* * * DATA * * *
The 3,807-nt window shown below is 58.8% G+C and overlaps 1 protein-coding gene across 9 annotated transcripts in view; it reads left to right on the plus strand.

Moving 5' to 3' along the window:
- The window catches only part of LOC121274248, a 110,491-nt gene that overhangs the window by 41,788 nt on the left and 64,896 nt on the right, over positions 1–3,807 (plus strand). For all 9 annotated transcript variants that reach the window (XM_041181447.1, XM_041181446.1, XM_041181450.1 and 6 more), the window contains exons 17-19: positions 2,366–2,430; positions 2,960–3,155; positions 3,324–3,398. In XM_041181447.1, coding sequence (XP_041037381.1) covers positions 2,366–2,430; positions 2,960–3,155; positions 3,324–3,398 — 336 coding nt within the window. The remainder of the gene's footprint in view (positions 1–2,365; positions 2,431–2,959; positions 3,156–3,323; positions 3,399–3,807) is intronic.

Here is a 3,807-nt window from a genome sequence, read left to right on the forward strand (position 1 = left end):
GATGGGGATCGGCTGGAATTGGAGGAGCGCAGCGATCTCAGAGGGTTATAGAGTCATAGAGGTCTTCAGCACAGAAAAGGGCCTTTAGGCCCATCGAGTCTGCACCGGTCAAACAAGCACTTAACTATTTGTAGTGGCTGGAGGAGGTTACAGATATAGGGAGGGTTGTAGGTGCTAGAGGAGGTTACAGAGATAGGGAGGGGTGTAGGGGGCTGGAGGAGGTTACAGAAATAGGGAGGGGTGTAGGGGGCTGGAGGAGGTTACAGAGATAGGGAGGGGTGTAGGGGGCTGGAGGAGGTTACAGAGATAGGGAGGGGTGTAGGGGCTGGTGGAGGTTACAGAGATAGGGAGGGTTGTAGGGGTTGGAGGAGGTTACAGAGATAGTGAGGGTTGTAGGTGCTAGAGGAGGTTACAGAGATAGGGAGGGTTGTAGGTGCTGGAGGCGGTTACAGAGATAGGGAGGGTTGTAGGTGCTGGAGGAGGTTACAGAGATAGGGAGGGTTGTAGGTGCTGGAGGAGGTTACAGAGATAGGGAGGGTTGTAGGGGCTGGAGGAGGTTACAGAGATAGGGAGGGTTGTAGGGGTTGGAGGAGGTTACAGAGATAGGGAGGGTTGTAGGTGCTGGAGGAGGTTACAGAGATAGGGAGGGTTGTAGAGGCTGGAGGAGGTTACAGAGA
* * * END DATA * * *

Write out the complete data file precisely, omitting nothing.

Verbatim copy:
The 3,807-nt window shown below is 58.8% G+C and overlaps 1 protein-coding gene across 9 annotated transcripts in view; it reads left to right on the plus strand.

Moving 5' to 3' along the window:
- The window catches only part of LOC121274248, a 110,491-nt gene that overhangs the window by 41,788 nt on the left and 64,896 nt on the right, over positions 1–3,807 (plus strand). For all 9 annotated transcript variants that reach the window (XM_041181447.1, XM_041181446.1, XM_041181450.1 and 6 more), the window contains exons 17-19: positions 2,366–2,430; positions 2,960–3,155; positions 3,324–3,398. In XM_041181447.1, coding sequence (XP_041037381.1) covers positions 2,366–2,430; positions 2,960–3,155; positions 3,324–3,398 — 336 coding nt within the window. The remainder of the gene's footprint in view (positions 1–2,365; positions 2,431–2,959; positions 3,156–3,323; positions 3,399–3,807) is intronic.

Here is a 3,807-nt window from a genome sequence, read left to right on the forward strand (position 1 = left end):
GATGGGGATCGGCTGGAATTGGAGGAGCGCAGCGATCTCAGAGGGTTATAGAGTCATAGAGGTCTTCAGCACAGAAAAGGGCCTTTAGGCCCATCGAGTCTGCACCGGTCAAACAAGCACTTAACTATTTGTAGTGGCTGGAGGAGGTTACAGATATAGGGAGGGTTGTAGGTGCTAGAGGAGGTTACAGAGATAGGGAGGGGTGTAGGGGGCTGGAGGAGGTTACAGAAATAGGGAGGGGTGTAGGGGGCTGGAGGAGGTTACAGAGATAGGGAGGGGTGTAGGGGGCTGGAGGAGGTTACAGAGATAGGGAGGGGTGTAGGGGCTGGTGGAGGTTACAGAGATAGGGAGGGTTGTAGGGGTTGGAGGAGGTTACAGAGATAGTGAGGGTTGTAGGTGCTAGAGGAGGTTACAGAGATAGGGAGGGTTGTAGGTGCTGGAGGCGGTTACAGAGATAGGGAGGGTTGTAGGTGCTGGAGGAGGTTACAGAGATAGGGAGGGTTGTAGGTGCTGGAGGAGGTTACAGAGATAGGGAGGGTTGTAGGGGCTGGAGGAGGTTACAGAGATAGGGAGGGTTGTAGGGGTTGGAGGAGGTTACAGAGATAGGGAGGGTTGTAGGTGCTGGAGGAGGTTACAGAGATAGGGAGGGTTGTAGAGGCTGGAGGAGGTTACAGAGA